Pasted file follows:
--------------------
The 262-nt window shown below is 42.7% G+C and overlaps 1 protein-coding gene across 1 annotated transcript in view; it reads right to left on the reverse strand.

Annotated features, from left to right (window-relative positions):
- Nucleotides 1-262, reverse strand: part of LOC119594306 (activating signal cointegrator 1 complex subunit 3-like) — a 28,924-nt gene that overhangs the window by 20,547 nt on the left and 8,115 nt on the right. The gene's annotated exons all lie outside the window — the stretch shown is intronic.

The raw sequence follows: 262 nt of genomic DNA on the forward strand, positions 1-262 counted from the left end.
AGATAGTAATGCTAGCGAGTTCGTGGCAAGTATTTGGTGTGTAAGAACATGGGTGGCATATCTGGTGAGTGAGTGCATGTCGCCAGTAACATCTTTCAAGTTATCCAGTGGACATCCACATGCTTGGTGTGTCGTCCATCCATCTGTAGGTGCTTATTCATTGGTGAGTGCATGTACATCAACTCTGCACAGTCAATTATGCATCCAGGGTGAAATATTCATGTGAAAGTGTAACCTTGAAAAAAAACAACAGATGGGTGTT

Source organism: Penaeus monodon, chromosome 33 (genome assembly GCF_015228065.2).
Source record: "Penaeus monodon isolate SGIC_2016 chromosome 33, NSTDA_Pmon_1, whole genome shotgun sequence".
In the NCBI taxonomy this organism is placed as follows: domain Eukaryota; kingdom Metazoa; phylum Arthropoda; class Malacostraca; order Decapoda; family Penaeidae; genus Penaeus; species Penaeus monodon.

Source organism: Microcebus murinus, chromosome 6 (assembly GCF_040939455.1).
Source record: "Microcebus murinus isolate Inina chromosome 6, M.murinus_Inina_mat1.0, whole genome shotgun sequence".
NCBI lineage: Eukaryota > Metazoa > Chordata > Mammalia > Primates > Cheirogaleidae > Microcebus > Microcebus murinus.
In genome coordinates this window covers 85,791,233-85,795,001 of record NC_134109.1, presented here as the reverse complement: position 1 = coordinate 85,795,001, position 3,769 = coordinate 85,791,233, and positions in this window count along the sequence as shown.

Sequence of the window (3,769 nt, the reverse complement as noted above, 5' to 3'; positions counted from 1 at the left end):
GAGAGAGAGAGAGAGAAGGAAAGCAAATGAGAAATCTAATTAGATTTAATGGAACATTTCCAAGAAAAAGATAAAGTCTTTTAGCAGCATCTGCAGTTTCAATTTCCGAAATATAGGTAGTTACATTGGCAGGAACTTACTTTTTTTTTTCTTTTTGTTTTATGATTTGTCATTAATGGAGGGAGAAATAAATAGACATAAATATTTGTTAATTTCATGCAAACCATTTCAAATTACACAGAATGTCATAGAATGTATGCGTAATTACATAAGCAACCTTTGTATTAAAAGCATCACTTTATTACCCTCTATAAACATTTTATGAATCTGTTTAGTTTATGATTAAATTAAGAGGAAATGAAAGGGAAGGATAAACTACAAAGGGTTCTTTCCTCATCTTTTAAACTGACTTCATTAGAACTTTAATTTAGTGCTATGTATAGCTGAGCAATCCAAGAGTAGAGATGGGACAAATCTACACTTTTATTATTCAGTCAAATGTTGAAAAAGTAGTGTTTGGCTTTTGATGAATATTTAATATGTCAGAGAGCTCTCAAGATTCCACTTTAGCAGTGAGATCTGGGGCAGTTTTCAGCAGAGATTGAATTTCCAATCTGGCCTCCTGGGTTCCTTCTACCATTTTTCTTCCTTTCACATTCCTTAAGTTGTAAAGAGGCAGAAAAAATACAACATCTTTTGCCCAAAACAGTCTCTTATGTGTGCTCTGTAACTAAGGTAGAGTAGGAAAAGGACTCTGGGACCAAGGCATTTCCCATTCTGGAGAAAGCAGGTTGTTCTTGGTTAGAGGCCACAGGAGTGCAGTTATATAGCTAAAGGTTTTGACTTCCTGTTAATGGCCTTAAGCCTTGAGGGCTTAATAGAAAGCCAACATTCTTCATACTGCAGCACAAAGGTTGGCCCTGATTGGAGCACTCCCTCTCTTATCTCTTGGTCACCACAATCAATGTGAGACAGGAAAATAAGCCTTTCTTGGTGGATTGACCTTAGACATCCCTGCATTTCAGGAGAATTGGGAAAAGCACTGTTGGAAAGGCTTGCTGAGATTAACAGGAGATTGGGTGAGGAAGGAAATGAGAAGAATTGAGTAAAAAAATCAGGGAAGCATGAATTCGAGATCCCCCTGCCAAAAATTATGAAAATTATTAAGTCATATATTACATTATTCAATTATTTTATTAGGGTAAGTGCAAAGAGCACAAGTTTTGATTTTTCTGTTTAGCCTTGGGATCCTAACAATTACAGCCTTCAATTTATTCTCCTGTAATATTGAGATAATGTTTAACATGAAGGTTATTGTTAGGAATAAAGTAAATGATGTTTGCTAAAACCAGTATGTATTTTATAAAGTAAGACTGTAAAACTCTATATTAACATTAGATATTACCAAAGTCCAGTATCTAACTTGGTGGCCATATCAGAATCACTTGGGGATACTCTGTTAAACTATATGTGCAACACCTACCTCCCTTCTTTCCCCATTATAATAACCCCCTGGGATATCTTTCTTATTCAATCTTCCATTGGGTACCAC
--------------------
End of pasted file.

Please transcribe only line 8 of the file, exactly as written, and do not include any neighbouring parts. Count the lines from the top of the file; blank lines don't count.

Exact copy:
In the NCBI taxonomy this organism is placed as follows: domain Eukaryota; kingdom Metazoa; phylum Arthropoda; class Malacostraca; order Decapoda; family Penaeidae; genus Penaeus; species Penaeus monodon.